Nancy Pelosi fights for Democratic support in bid to reclaim speaker’s gavel

WASHINGTON – Nancy Pelosi wants to be speaker of the House again, and she has eight days left to make her case.

Although Pelosi has said she’s confident she will win her bid, she’s been scrambling to shore up support – even among Democratic groups that have long backed her.

In recent weeks, she spoke to a room of Hispanic lawmakers, hosted a dinner for new Democratic members and joined African-American lawmakers addressing a conference of black activists.

Still, Pelosi, who made history as the first female speaker of the House, is facing an open rebellion from a bloc of 16 Democratic lawmakers who signed a letter calling for a change in the “status quo” of the party’s leadership. And at least one Democrat – Ohio Rep. Marcia Fudge, a former chairwoman of the Congressional Black Caucus – is mulling a challenge for the top spot.

Pelosi’s fight for the gavel comes on the heels of Democrats picking up at least 37 seats to take control of the House after eight years under Republican rule, and that number could tick up as the remaining undecided races are called. Many of those wins came from more diverse suburban districts that had once supported President Donald Trump. 

Pelosi is courting groups as diverse as the Congressional Black Caucus, comprised mostly of progressive members, and the Problem Solvers Caucus, a group of 48 centrists.

She has also met with the Congressional Hispanic Caucus, the Blue Dog Coalition, the New Democrat Coalition and the Progressive Caucus.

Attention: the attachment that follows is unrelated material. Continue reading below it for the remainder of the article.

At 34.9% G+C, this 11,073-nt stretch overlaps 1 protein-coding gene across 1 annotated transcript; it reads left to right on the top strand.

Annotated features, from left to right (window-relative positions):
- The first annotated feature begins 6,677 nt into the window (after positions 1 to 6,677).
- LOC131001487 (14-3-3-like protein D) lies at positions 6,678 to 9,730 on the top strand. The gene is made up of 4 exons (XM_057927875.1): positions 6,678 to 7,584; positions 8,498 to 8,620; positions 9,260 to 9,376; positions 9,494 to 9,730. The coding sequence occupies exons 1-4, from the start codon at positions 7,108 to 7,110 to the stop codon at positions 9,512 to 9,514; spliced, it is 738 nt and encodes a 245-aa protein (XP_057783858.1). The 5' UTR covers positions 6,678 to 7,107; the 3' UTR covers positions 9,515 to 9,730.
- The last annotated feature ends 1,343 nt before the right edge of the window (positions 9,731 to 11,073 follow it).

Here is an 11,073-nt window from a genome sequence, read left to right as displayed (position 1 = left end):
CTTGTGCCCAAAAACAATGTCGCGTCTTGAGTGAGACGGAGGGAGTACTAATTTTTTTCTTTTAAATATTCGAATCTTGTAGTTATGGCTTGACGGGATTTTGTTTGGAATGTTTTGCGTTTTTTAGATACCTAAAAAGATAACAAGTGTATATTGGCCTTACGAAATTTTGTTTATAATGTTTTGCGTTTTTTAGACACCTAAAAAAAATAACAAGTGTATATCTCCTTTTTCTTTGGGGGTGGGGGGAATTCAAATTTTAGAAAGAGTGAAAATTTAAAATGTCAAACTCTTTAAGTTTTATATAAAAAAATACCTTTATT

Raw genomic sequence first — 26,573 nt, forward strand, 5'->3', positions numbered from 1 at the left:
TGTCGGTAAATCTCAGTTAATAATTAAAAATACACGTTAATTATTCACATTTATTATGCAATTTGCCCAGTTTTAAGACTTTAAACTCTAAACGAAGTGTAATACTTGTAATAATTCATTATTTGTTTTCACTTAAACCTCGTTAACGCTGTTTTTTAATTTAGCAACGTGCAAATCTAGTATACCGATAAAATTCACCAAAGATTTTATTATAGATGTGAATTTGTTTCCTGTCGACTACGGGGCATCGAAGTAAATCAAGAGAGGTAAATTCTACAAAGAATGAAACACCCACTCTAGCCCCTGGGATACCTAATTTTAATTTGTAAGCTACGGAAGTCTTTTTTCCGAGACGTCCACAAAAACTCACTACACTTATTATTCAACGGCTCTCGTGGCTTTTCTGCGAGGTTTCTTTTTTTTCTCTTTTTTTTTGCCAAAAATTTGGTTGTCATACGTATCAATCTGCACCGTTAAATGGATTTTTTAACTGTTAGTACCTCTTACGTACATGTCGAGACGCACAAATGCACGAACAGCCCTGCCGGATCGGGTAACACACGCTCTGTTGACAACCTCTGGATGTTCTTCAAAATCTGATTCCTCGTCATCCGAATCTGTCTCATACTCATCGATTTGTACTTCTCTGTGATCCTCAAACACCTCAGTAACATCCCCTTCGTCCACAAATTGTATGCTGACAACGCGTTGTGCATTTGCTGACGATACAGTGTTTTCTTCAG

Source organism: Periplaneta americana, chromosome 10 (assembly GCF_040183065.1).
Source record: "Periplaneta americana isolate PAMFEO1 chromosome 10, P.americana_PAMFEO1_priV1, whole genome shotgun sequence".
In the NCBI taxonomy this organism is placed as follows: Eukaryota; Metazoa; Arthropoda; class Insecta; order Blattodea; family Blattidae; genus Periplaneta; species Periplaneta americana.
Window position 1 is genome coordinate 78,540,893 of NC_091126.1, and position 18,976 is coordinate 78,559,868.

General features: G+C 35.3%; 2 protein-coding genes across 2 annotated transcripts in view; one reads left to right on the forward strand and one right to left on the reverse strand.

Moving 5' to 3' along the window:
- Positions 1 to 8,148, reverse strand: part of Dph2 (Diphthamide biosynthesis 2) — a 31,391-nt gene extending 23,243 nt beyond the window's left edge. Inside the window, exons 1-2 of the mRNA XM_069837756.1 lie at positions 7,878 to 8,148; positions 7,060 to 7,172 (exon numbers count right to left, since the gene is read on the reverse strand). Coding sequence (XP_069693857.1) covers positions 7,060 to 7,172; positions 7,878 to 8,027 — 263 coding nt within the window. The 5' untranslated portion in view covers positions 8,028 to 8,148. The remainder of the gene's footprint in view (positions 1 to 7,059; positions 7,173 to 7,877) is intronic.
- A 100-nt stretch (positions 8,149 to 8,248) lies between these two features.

“This is the moment to leverage the agenda,” said Wendy Smooth, associate professor of Women’s, Gender and Sexuality Studies at the Ohio State University. “She will get a strong message from her caucuses about the ways they would like the agenda shaped. It depends on what she’s promising in these meetings.”

Smooth said committee assignments and leadership roles are on the table.

The caucuses, some with varying missions, have lengthy wish lists from more action on climate control to protecting voting rights to immigration reforms and changing rules to speed up bipartisan legislation.

Pelosi met with several groups, including the Problem Solvers Caucus, last week.

Rep. Josh Gottheimer of New Jersey, co-chair of the caucus, said the meeting was productive and was followed up Monday with a call with Pelosi staffers to discuss the group’s “Break the Gridlock” reform package. The proposal aims to encourage bipartisan cooperation. Nine Democrats from the caucus signed a letter calling for Pelosi’s support.

Pelosi sent a statement last week backing the package in principle, but Gottheimer said the language was specific enough.

“I’ve been pretty clear and a group of us have – we’re only going to back someone who is going to break the gridlock,” Gottheimer said.

Pelosi, who served as speaker from 2007 to 2011, is expected to win the first-round of voting next Wednesday in the Democratic caucus’ closed-door secret election. She only needs a majority to win the nomination. But to become speaker, she will need a majority of the full House – 218 votes – and has little room to lose a significant bloc of Democrats.

Pelosi has pledged to make voting rights – one of the “unifying issues” for the Democrats, according to Smooth – a priority and one of the first measures the House will vote on next session.